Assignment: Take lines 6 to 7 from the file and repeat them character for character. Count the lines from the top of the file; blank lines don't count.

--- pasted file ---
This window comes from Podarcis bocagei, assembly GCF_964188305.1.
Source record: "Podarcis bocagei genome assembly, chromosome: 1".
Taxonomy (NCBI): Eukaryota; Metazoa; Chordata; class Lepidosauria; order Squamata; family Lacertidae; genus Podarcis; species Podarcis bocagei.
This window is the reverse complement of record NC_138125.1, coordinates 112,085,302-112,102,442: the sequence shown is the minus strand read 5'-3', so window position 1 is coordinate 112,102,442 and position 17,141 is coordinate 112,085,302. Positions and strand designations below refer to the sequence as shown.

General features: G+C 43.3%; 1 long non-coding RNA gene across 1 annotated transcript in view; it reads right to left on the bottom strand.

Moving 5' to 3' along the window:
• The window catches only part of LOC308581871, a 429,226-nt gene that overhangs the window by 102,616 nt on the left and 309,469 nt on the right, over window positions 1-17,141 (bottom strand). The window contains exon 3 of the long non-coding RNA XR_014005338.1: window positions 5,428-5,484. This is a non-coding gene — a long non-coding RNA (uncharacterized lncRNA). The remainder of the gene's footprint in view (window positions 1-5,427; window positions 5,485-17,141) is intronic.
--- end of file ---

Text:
Moving 5' to 3' along the window:
• The window catches only part of LOC308581871, a 429,226-nt gene that overhangs the window by 102,616 nt on the left and 309,469 nt on the right, over window positions 1-17,141 (bottom strand). The window contains exon 3 of the long non-coding RNA XR_014005338.1: window positions 5,428-5,484. This is a non-coding gene — a long non-coding RNA (uncharacterized lncRNA). The remainder of the gene's footprint in view (window positions 1-5,427; window positions 5,485-17,141) is intronic.